“In Phnom Penh we deal with land, hotels, retail offices and small scale residential,” Parkes said.

“Off the south coast we have been dealing with the two islands of Koh Rong and Song Saa. We act on behalf of the owners to market them internationally.”

Parkes says CBRE’s clients in Cambodia include Nokia, Mast, Tesco, Craig Wireless, CIMB, VinaCapital, Prudential and others.

“They have come to us and said:   we would like to set up business in Cambodia and we sit down and understand them as a business or an individual and try and find out what it is they need, give advice about doing business in Cambodia and give specific real estate advice, introducing them to properties, guiding through negotiations, helping them come up with the best deal in the market.”

Parkes joined a group last week to chip in and donate 11 tons of rice for victims of the floods through King Norodom Sihamoni.  The effort was coordinated by Pascal Brandt Gagnon with Christoph Bourdain, Luu Meng, Arnaud Darc among others.

“Pascal said would you like to donate and I said I would, given the opportunity and we went ahead and did it. The King was very nice, asked us to come along and say a personal thank you.”

The group also provided gifts to those disadvantaged by the flood including school materials, pens and paper and gave them to King Norodom Sihamoni for distribution through the Royal Palace.

“At CBRE we try to do what we can when we can.”

CBRE is located on the 9th floor of the brand new Phnom Penh Tower, which recently opened a Coffee Bean franchise on the ground floor and has Mekong Bank as a tenant in the lobby area.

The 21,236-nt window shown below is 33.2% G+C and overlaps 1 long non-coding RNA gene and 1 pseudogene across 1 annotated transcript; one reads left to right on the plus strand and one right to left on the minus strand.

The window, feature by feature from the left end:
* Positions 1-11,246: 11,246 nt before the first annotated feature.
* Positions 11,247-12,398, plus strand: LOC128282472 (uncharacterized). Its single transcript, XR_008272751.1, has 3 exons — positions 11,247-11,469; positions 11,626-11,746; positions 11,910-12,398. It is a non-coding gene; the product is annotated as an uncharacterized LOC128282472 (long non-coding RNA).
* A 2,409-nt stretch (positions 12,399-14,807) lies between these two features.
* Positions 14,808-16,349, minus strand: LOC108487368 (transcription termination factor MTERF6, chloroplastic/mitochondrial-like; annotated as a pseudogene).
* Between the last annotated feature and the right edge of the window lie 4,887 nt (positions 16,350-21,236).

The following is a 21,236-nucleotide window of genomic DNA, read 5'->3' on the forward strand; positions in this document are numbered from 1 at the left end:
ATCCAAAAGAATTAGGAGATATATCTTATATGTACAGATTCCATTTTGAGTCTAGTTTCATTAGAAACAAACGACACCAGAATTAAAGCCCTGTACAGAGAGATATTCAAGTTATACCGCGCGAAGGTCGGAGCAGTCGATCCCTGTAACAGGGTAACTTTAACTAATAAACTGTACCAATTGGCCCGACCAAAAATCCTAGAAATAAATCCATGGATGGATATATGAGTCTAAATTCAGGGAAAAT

Other tenants include Air France, the Swedish Embassy and Euro Cham. Parkes thinks the building will be very successful. “At the moment Phnom Penh Tower is the newest and best office in Phnom Penh.  Occupancy is going to be increasing.  Take-up is only as much as the economy is growing.  In time the building will gain more occupancy,” he said.

Parkes likes the high quality construction of the building with high quality windows, elevators, plumbing and electrical systems.

“Phnom Penh Tower  is a very easy place to come and set up your office, clean and efficient.”

CBRE’s role at Phnom Penh Tower is managing the property, liaising with tenants on fit out, managing the security as well as the mechanical and electrical systems and making sure everything functions, Parkes says.

CBRE is the largest real estate services company in the world with headquarters in Los Angeles, California, and more than 300 offices worldwide.

“We deal with all sectors of property, including office, retail, apartments, villas, shop houses.  We also deal with hotels, tourism and leisure, whole islands, integrated resorts: a whole bunch of hotels put together. We also deal with agricultural projects, agricultural concessions and casinos.”

Parkes comes from Kent, England, where his father, a chartered surveyor, ran a real estate agency.

“My father started the business when I was six years old, so I spent my weekends with him helping to put up boards and holidays following him around, holding the other end of a measuring tape.

Subliminally, I have always had property running through my veins.”